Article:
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EU to Sanction Tucker Carlson Over Putin Interview?

Former Fox News host Tucker Carlson made headlines recently when he revealed that he would be interviewing Russian President Vladimir Putin.

The news was met with starkly opposing reactions.

While many have praised the action as something courageous that will be informative, others alleged that Carlson is giving a platform to a hostile foreign regime.

Now it seems Tucker’s interview has drawn the ire of EU Parliament member Guy Verhofstadt, who indicated sanctions may be on the table for Carlson daring to talk to someone he doesn’t think anyone should talk to.


For years the narrative has been that Putin is an evil warmonger and Ukraine is being bullied into submission by a larger force.

Carlson’s interview may upend the story people have been continually told about the war in Ukraine, and this has certain individuals concerned.

When you question the narrative, you become a target.

Social media users have been calling out the irony of the backlash over an interview.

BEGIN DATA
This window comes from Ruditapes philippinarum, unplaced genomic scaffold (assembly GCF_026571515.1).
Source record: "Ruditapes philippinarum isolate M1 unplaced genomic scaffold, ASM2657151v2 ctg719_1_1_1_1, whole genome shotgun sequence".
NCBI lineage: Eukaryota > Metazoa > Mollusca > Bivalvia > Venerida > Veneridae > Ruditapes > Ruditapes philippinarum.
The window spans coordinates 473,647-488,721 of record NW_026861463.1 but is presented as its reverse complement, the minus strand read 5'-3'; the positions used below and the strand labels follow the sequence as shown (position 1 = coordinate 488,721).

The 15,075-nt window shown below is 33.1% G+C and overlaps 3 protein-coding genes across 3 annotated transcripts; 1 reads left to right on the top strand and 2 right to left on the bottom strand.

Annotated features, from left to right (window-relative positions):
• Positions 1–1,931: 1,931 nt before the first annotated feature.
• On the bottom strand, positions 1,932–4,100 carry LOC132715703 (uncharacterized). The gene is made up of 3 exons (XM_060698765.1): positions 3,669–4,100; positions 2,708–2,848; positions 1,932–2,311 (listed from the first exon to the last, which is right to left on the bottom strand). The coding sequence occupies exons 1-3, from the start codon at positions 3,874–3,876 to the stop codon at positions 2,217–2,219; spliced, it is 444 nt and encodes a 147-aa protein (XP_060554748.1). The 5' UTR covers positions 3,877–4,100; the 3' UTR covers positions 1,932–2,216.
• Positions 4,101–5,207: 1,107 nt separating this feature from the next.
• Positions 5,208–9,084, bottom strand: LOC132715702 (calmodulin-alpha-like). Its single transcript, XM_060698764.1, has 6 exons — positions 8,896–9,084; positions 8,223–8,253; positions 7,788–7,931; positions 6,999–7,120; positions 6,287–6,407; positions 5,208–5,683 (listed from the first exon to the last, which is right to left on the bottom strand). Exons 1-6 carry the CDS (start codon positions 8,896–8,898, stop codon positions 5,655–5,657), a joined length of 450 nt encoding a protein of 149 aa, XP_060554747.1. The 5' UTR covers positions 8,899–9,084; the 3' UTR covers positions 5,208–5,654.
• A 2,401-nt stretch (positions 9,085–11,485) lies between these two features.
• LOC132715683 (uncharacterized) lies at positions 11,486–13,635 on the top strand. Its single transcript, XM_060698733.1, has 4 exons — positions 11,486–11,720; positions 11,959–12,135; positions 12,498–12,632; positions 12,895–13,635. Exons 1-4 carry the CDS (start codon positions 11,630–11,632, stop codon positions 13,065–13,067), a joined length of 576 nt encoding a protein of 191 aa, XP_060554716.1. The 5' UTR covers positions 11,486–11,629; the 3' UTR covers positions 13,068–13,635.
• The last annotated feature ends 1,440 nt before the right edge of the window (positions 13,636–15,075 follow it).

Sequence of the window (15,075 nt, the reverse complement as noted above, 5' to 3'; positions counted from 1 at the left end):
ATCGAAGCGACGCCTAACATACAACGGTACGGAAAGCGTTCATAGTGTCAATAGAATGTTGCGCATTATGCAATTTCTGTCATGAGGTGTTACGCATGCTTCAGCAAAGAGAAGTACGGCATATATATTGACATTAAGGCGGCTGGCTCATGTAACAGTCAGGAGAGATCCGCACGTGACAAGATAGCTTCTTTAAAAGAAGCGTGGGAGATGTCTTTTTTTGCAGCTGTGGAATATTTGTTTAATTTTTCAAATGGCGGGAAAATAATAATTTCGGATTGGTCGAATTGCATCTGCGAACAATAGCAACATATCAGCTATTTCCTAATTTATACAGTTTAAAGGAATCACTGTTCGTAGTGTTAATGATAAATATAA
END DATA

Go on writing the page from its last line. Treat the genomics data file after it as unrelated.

Newsweek has more on the story:

Carlson’s work in Russia could see the former Fox News host in hot water with the EU, Guy Verhofstadt, a former Belgian Prime Minister and current member of the European Parliament, told Newsweek.

The lawmaker—who has called for the EU to explore imposing a “travel ban” on Carlson—described Carlson as “a mouthpiece” of former President Donald Trump and Putin, adding: “As Putin is a war criminal and the EU sanctions all who assist him in that effort, it seems logical that the External Action Service examine his case as well.”

Explaining his motive for the interview, Carlson said in a video statement on Tuesday: “Most Americans have no idea why Putin invaded Ukraine or what his goals are now.”

“We are not here because we love Vladimir Putin….We are not encouraging you to agree with what Putin may say in this interview, but we are urging you to watch it. You should know as much as you can.”

The EU’s External Action Service (EAS) is the bloc’s diplomatic arm, responsible for foreign policy. For an individual to be added to the EU’s sanctions list, evidence must be presented to the EAS for review. If deemed sufficient, the EAS can then present the case to the European Council—the body made up of EU national leaders—which takes the final decision on whether to impose sanctions.





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